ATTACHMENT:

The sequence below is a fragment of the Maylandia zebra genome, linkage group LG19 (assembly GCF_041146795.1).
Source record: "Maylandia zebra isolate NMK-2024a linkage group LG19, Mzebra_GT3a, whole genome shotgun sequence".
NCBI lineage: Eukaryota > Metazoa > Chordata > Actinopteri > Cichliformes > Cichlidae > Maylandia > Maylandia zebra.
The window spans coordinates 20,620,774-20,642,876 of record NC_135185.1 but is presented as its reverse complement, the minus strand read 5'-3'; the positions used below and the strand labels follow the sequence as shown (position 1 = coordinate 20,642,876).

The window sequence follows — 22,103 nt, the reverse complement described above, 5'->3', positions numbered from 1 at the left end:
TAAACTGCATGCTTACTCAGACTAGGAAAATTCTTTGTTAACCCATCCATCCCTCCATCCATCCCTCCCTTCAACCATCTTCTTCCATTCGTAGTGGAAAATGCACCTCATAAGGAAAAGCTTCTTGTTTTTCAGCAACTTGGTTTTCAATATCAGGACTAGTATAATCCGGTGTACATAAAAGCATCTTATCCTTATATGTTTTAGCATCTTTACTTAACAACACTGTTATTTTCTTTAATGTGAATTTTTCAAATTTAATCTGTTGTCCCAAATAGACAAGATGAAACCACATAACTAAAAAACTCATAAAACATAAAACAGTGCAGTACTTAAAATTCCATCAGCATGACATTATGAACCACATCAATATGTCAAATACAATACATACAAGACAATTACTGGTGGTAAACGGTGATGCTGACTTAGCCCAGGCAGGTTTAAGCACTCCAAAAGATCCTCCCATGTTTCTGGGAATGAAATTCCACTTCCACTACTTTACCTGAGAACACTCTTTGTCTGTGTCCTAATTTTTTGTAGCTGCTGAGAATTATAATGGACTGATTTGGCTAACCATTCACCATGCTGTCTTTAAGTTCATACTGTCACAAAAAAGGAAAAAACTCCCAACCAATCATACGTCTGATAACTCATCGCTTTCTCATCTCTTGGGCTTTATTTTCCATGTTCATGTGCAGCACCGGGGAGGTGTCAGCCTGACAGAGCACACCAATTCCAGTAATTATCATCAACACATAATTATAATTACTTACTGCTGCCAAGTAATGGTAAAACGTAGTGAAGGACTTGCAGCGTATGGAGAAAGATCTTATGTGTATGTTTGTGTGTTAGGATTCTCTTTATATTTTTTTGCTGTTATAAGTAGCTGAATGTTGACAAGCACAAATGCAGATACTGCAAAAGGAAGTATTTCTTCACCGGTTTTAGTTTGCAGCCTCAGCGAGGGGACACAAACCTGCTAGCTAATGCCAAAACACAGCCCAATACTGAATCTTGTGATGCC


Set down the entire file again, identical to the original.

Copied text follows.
The sequence below is a fragment of the Maylandia zebra genome, linkage group LG19 (assembly GCF_041146795.1).
Source record: "Maylandia zebra isolate NMK-2024a linkage group LG19, Mzebra_GT3a, whole genome shotgun sequence".
NCBI lineage: Eukaryota > Metazoa > Chordata > Actinopteri > Cichliformes > Cichlidae > Maylandia > Maylandia zebra.
The window spans coordinates 20,620,774-20,642,876 of record NC_135185.1 but is presented as its reverse complement, the minus strand read 5'-3'; the positions used below and the strand labels follow the sequence as shown (position 1 = coordinate 20,642,876).

The window sequence follows — 22,103 nt, the reverse complement described above, 5'->3', positions numbered from 1 at the left end:
TAAACTGCATGCTTACTCAGACTAGGAAAATTCTTTGTTAACCCATCCATCCCTCCATCCATCCCTCCCTTCAACCATCTTCTTCCATTCGTAGTGGAAAATGCACCTCATAAGGAAAAGCTTCTTGTTTTTCAGCAACTTGGTTTTCAATATCAGGACTAGTATAATCCGGTGTACATAAAAGCATCTTATCCTTATATGTTTTAGCATCTTTACTTAACAACACTGTTATTTTCTTTAATGTGAATTTTTCAAATTTAATCTGTTGTCCCAAATAGACAAGATGAAACCACATAACTAAAAAACTCATAAAACATAAAACAGTGCAGTACTTAAAATTCCATCAGCATGACATTATGAACCACATCAATATGTCAAATACAATACATACAAGACAATTACTGGTGGTAAACGGTGATGCTGACTTAGCCCAGGCAGGTTTAAGCACTCCAAAAGATCCTCCCATGTTTCTGGGAATGAAATTCCACTTCCACTACTTTACCTGAGAACACTCTTTGTCTGTGTCCTAATTTTTTGTAGCTGCTGAGAATTATAATGGACTGATTTGGCTAACCATTCACCATGCTGTCTTTAAGTTCATACTGTCACAAAAAAGGAAAAAACTCCCAACCAATCATACGTCTGATAACTCATCGCTTTCTCATCTCTTGGGCTTTATTTTCCATGTTCATGTGCAGCACCGGGGAGGTGTCAGCCTGACAGAGCACACCAATTCCAGTAATTATCATCAACACATAATTATAATTACTTACTGCTGCCAAGTAATGGTAAAACGTAGTGAAGGACTTGCAGCGTATGGAGAAAGATCTTATGTGTATGTTTGTGTGTTAGGATTCTCTTTATATTTTTTTGCTGTTATAAGTAGCTGAATGTTGACAAGCACAAATGCAGATACTGCAAAAGGAAGTATTTCTTCACCGGTTTTAGTTTGCAGCCTCAGCGAGGGGACACAAACCTGCTAGCTAATGCCAAAACACAGCCCAATACTGAATCTTGTGATGCC